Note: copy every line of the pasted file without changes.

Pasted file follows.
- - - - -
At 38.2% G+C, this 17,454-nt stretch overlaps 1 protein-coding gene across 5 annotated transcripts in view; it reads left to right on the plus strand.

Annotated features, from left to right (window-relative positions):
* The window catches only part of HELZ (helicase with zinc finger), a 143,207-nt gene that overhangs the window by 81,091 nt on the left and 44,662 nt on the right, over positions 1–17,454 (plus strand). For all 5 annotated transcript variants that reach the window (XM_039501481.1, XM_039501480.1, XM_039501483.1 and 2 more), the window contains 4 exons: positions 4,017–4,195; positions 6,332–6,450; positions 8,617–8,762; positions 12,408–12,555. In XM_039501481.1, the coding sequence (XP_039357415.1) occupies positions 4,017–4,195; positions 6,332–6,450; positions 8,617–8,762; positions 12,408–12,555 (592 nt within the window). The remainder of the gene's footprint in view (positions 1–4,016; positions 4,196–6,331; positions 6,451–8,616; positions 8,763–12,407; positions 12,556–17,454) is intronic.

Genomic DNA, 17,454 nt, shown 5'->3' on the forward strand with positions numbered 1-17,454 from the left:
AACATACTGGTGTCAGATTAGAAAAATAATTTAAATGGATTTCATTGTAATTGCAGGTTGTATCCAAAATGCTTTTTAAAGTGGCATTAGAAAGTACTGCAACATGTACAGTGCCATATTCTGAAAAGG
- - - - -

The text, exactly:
At 38.2% G+C, this 17,454-nt stretch overlaps 1 protein-coding gene across 5 annotated transcripts in view; it reads left to right on the plus strand.

Annotated features, from left to right (window-relative positions):
* The window catches only part of HELZ (helicase with zinc finger), a 143,207-nt gene that overhangs the window by 81,091 nt on the left and 44,662 nt on the right, over positions 1–17,454 (plus strand). For all 5 annotated transcript variants that reach the window (XM_039501481.1, XM_039501480.1, XM_039501483.1 and 2 more), the window contains 4 exons: positions 4,017–4,195; positions 6,332–6,450; positions 8,617–8,762; positions 12,408–12,555. In XM_039501481.1, the coding sequence (XP_039357415.1) occupies positions 4,017–4,195; positions 6,332–6,450; positions 8,617–8,762; positions 12,408–12,555 (592 nt within the window). The remainder of the gene's footprint in view (positions 1–4,016; positions 4,196–6,331; positions 6,451–8,616; positions 8,763–12,407; positions 12,556–17,454) is intronic.

Genomic DNA, 17,454 nt, shown 5'->3' on the forward strand with positions numbered 1-17,454 from the left:
AACATACTGGTGTCAGATTAGAAAAATAATTTAAATGGATTTCATTGTAATTGCAGGTTGTATCCAAAATGCTTTTTAAAGTGGCATTAGAAAGTACTGCAACATGTACAGTGCCATATTCTGAAAAGG